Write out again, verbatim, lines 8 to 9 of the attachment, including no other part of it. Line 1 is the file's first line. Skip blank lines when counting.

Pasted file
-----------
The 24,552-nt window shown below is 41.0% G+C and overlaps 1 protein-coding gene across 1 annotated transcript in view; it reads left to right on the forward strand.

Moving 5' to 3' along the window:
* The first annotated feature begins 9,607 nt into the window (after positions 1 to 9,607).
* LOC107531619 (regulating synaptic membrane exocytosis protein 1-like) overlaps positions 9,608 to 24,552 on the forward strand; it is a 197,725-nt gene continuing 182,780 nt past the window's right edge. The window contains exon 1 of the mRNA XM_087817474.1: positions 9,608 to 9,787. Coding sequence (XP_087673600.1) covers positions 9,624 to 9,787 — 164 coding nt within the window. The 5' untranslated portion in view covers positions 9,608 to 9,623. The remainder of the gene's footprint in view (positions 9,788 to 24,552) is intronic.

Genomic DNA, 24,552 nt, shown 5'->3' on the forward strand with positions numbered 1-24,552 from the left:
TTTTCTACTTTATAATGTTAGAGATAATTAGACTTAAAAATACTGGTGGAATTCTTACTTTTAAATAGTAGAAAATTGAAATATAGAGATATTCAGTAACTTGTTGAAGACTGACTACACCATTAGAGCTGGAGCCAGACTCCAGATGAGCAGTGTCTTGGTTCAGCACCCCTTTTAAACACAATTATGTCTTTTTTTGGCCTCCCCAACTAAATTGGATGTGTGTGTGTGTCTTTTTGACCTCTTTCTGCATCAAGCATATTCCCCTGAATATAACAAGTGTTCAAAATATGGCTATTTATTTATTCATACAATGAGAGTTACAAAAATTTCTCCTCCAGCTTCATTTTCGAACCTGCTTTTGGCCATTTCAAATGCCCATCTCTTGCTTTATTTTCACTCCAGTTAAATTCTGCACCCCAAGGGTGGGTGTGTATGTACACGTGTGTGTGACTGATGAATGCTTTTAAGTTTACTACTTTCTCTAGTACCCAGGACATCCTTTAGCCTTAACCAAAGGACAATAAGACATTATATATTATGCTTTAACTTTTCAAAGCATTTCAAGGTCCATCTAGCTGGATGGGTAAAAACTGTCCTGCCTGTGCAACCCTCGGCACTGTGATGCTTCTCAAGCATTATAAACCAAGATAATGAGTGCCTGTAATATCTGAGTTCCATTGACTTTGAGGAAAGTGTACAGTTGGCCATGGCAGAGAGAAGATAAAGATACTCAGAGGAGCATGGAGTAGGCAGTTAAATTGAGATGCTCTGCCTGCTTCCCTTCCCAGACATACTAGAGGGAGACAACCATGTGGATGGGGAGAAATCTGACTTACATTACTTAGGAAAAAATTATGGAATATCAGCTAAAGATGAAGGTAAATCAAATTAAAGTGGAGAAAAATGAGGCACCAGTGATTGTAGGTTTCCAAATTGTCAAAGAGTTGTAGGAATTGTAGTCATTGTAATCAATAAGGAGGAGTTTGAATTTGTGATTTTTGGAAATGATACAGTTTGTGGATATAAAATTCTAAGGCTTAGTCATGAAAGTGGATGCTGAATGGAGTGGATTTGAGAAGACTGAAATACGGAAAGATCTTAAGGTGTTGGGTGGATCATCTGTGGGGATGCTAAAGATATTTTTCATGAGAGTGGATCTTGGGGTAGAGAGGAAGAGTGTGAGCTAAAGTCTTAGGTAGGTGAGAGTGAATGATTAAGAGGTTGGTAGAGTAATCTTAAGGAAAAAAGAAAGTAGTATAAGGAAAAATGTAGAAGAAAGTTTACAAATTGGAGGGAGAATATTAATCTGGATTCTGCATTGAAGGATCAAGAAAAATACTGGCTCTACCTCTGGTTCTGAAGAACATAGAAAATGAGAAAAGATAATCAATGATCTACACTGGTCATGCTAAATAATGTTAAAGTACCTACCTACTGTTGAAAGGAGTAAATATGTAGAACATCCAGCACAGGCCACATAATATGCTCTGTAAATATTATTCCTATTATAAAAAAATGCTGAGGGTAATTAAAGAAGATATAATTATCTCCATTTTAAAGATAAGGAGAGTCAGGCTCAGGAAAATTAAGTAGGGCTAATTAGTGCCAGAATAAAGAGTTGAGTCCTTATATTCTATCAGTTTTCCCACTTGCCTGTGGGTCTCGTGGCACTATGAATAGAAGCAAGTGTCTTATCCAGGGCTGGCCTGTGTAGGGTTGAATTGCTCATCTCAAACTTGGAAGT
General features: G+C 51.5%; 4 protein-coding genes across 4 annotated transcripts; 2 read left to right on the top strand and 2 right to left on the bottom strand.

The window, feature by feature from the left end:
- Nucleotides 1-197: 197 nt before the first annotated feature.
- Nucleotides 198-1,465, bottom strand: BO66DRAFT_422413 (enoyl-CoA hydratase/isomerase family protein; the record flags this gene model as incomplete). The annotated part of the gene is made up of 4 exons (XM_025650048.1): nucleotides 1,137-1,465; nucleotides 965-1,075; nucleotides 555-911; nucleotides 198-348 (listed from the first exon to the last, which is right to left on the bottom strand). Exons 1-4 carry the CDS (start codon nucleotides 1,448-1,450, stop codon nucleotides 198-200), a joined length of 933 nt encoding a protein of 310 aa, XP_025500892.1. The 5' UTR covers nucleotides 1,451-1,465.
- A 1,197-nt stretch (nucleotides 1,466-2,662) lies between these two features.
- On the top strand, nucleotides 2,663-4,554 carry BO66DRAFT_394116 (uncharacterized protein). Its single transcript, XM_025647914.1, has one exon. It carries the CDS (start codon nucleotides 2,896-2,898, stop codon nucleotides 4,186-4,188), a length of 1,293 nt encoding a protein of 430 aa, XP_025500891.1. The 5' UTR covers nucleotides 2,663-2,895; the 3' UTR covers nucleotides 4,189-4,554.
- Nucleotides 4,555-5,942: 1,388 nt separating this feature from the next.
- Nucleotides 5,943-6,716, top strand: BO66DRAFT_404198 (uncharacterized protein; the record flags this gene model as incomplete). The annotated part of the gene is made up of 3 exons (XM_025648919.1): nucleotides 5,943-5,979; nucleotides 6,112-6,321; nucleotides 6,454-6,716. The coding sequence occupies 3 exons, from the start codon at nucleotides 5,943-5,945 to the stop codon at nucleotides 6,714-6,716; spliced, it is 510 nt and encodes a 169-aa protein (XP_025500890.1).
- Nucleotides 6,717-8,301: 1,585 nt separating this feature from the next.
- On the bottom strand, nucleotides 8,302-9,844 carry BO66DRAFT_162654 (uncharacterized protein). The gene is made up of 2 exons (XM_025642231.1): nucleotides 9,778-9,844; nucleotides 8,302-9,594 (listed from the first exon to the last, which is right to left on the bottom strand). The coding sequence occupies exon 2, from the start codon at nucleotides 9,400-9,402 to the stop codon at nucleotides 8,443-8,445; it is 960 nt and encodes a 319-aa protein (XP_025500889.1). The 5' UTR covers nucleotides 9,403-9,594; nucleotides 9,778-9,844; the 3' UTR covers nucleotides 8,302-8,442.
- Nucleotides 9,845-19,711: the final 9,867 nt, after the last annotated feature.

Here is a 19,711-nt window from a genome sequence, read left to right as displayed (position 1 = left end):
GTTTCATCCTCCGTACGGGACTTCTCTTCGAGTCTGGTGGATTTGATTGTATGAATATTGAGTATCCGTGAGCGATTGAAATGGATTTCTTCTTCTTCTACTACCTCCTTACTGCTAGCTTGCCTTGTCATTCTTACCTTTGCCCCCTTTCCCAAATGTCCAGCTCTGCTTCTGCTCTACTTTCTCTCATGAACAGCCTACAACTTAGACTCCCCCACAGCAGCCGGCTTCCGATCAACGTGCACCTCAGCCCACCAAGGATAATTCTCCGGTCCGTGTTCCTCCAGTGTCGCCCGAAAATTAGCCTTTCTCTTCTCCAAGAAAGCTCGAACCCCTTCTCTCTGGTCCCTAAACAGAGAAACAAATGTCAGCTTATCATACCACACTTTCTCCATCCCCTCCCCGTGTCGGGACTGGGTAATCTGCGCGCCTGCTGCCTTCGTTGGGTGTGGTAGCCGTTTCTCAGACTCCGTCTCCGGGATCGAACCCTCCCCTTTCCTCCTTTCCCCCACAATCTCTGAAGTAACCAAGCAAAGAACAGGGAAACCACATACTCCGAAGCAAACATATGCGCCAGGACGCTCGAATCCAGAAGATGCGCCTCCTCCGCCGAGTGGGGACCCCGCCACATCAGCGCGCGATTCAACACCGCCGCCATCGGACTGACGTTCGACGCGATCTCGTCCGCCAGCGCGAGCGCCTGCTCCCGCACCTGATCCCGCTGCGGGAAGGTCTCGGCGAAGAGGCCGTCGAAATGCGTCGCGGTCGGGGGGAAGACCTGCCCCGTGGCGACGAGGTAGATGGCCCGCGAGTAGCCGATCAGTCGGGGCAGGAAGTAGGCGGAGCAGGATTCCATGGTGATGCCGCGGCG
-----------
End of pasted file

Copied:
The window, feature by feature from the left end:
- Nucleotides 1-197: 197 nt before the first annotated feature.